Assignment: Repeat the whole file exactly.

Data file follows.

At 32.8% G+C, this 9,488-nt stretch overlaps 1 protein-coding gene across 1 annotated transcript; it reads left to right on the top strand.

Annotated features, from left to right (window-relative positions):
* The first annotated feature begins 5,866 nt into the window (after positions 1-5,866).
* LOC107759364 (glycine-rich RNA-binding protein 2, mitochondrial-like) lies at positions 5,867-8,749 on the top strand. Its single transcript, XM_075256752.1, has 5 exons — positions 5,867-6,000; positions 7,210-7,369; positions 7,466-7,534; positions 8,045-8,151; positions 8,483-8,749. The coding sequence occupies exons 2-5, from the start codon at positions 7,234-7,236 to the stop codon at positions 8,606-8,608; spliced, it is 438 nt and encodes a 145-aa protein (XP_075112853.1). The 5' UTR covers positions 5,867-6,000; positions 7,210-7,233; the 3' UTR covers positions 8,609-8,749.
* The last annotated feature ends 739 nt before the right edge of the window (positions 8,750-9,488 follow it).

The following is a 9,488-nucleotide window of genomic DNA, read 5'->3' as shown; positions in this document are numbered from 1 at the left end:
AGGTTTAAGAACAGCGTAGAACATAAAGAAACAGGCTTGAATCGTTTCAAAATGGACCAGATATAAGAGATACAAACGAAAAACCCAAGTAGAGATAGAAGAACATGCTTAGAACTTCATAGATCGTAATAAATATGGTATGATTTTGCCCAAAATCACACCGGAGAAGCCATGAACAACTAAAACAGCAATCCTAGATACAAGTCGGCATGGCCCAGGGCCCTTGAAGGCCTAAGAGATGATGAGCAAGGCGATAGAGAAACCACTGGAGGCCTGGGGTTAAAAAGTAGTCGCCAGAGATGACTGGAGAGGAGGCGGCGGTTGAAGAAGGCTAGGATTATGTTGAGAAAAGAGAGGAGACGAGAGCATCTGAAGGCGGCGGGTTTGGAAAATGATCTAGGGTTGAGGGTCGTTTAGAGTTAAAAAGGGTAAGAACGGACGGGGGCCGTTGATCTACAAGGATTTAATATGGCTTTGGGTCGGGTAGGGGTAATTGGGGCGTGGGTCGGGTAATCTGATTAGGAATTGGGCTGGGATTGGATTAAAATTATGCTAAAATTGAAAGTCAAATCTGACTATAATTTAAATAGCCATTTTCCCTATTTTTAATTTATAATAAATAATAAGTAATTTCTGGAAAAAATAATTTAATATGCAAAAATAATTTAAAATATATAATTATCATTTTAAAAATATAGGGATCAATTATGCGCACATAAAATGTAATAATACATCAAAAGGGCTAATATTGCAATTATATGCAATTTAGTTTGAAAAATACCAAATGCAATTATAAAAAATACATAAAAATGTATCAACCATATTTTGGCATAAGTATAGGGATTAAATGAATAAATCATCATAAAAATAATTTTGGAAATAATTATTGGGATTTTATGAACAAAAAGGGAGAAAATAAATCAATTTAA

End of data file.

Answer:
At 32.8% G+C, this 9,488-nt stretch overlaps 1 protein-coding gene across 1 annotated transcript; it reads left to right on the top strand.

Annotated features, from left to right (window-relative positions):
* The first annotated feature begins 5,866 nt into the window (after positions 1-5,866).
* LOC107759364 (glycine-rich RNA-binding protein 2, mitochondrial-like) lies at positions 5,867-8,749 on the top strand. Its single transcript, XM_075256752.1, has 5 exons — positions 5,867-6,000; positions 7,210-7,369; positions 7,466-7,534; positions 8,045-8,151; positions 8,483-8,749. The coding sequence occupies exons 2-5, from the start codon at positions 7,234-7,236 to the stop codon at positions 8,606-8,608; spliced, it is 438 nt and encodes a 145-aa protein (XP_075112853.1). The 5' UTR covers positions 5,867-6,000; positions 7,210-7,233; the 3' UTR covers positions 8,609-8,749.
* The last annotated feature ends 739 nt before the right edge of the window (positions 8,750-9,488 follow it).

The following is a 9,488-nucleotide window of genomic DNA, read 5'->3' as shown; positions in this document are numbered from 1 at the left end:
AGGTTTAAGAACAGCGTAGAACATAAAGAAACAGGCTTGAATCGTTTCAAAATGGACCAGATATAAGAGATACAAACGAAAAACCCAAGTAGAGATAGAAGAACATGCTTAGAACTTCATAGATCGTAATAAATATGGTATGATTTTGCCCAAAATCACACCGGAGAAGCCATGAACAACTAAAACAGCAATCCTAGATACAAGTCGGCATGGCCCAGGGCCCTTGAAGGCCTAAGAGATGATGAGCAAGGCGATAGAGAAACCACTGGAGGCCTGGGGTTAAAAAGTAGTCGCCAGAGATGACTGGAGAGGAGGCGGCGGTTGAAGAAGGCTAGGATTATGTTGAGAAAAGAGAGGAGACGAGAGCATCTGAAGGCGGCGGGTTTGGAAAATGATCTAGGGTTGAGGGTCGTTTAGAGTTAAAAAGGGTAAGAACGGACGGGGGCCGTTGATCTACAAGGATTTAATATGGCTTTGGGTCGGGTAGGGGTAATTGGGGCGTGGGTCGGGTAATCTGATTAGGAATTGGGCTGGGATTGGATTAAAATTATGCTAAAATTGAAAGTCAAATCTGACTATAATTTAAATAGCCATTTTCCCTATTTTTAATTTATAATAAATAATAAGTAATTTCTGGAAAAAATAATTTAATATGCAAAAATAATTTAAAATATATAATTATCATTTTAAAAATATAGGGATCAATTATGCGCACATAAAATGTAATAATACATCAAAAGGGCTAATATTGCAATTATATGCAATTTAGTTTGAAAAATACCAAATGCAATTATAAAAAATACATAAAAATGTATCAACCATATTTTGGCATAAGTATAGGGATTAAATGAATAAATCATCATAAAAATAATTTTGGAAATAATTATTGGGATTTTATGAACAAAAAGGGAGAAAATAAATCAATTTAA